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Emily Ruhl Used Her College Fund to Make Her Debut Short, a Queer Love Story Called “Blue Moon”

Emily Ruhl Used Her College Fund to Make Her Debut Short, a Queer Love Story Called “Blue Moon”

Blue Moon Emily Ruhl

Movie News

Emily Ruhl became a model after she was scouted at the young age of 13. Now, she’s 25 and more than ready to start directing her own life — and her own movies. She’s starting with “Blue Moon,” her debut short film about a love story between two women that unfolds over the course of a single night.

Since Ruhl never went to college, she figured this was a worthy cause for her unused college fund.

“I self-funded using my college fund that I never used because I never went to university, and I just one day realized that I had this capital just kind of sitting there. Like, I should do something with it. And the same way that education is meant to give you a career, I was like, I think that this will give me a career and will be like a really expensive business card,” she told MovieMaker.

She learned how costly film shoots can be when making “Blue Moon,” is set in balmy Los Angeles and stars Olivia Berris and Audra Rae Thornton, whose real-life friendship lent itself to their onscreen chemistry.

“When it’s self-funded, you’re also very aware of every dollar, and I knew that I wanted to make more than one project so I didn’t want to blow you know my entire wad, so to speak, on the first one,” she said.

“On the first day of shooting, we missed the sunset, and that was a really important moment. So then I needed to pay for our third day of shooting, and I was lucky that my cinematographer could stay in town an extra day and that I could have everybody an extra day. So that was a challenge.”

Also Read: Passing Writer-Director Rebecca Hall Goes Deep on All Five Stages of Production

The making of “Blue Moon” was a crash course in the art moviemaking for Ruhl, almost like fitting years of film school in the span of three days. She also co-wrote and produced the film’s theme song, “HER,” which you can listen to on Spotify here.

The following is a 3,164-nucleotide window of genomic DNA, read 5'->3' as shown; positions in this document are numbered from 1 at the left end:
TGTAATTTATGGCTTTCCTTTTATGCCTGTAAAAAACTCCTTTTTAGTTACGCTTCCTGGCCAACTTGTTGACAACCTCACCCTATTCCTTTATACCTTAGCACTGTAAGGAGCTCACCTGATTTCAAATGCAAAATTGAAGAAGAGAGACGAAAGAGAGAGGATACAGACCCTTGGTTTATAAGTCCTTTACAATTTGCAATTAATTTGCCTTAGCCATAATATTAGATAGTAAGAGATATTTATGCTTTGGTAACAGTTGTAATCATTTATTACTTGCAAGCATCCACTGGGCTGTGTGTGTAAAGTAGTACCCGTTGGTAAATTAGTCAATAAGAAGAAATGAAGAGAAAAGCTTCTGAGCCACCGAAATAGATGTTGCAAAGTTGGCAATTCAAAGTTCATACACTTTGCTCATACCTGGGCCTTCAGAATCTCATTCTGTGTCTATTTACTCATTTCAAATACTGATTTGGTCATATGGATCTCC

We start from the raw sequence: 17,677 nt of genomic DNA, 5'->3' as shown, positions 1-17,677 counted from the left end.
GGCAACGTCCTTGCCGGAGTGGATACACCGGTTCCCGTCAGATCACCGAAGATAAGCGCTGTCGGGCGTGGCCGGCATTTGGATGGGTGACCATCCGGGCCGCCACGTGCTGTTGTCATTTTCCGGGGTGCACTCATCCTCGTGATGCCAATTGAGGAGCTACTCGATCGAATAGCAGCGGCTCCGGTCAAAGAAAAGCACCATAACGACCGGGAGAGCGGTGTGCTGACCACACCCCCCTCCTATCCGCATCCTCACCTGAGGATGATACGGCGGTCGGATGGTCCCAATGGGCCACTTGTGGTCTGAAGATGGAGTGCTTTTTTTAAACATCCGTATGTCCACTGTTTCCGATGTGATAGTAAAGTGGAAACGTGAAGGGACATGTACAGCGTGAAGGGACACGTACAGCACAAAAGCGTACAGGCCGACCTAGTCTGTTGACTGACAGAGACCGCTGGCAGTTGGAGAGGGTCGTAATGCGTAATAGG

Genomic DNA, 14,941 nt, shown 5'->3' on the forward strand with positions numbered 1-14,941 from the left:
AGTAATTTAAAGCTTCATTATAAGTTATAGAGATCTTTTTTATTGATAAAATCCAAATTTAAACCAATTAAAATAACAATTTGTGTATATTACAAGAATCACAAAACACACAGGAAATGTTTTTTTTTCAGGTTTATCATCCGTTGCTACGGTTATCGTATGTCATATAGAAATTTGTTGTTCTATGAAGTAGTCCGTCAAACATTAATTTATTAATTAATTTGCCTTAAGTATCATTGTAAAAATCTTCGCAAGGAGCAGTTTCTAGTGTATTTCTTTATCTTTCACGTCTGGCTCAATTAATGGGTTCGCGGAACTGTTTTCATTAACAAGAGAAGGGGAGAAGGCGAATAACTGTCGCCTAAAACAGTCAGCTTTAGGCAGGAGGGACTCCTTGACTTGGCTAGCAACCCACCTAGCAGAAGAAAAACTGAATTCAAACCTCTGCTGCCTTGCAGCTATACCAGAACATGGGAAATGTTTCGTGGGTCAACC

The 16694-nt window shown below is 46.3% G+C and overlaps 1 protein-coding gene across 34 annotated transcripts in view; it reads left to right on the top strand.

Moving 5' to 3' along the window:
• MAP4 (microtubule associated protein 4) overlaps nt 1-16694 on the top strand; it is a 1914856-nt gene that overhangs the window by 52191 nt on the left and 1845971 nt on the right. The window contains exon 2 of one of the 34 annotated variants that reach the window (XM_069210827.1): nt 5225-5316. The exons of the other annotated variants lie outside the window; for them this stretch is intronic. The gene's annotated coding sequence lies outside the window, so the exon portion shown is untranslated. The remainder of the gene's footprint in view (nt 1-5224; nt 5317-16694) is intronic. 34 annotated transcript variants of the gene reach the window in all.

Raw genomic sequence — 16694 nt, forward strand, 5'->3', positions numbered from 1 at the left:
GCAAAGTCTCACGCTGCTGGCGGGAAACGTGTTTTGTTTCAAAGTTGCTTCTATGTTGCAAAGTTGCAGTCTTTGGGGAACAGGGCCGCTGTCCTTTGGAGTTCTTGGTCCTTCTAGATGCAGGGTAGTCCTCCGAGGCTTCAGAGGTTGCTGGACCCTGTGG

“I’d never done this before, so I didn’t really know what to look for in the people that I hired. And now I have a very clear idea. I had an amazing post supervisor who’s now the producer on all of my projects, but before, I didn’t know what to look for, and I didn’t handpick every single person,” she said. “Now, there’s like a certain work ethic and attitude that I want for everybody on set.”

With all of her experience in the fashion world — she’s modeled in Teen Vogue, Marie Claire, Seventeen Magazine, Nylon, the list goes on — Ruhl has grown a thick skin in the face of rejection. It’s something she’s been able to use in Hollywood, too.

“Modeling does take talent, it is an art form. But when you’re cast, you know, it’s very much at face value. They don’t really know what you can do yet. So I think now there’s almost a relief,” she said. “As a director, like, at least they’re rejecting me because of a skill set that I can make better, whereas I look like how I look like, you know? And it’s almost a less personal of a rejection, in a way.”

After years of go-sees and photoshoots, Ruhl got into acting “by accident,” she said — she booked a part in Like Crazy director Drake Doremus’s Newness starring Nicholas Hoult and Laia Costa on only her second-ever acting audition. But during the pandemic, the thought of doing more auditions lost its appeal.

“I just kind of decided,” she said, “that I wanted to take my life into my own hands and not wait on somebody to pick me for my life to change.”

Watch the trailer for Blue Moon here.

Main Image: Olivia Berris and Audra Rae Thornton in “Blue Moon.”

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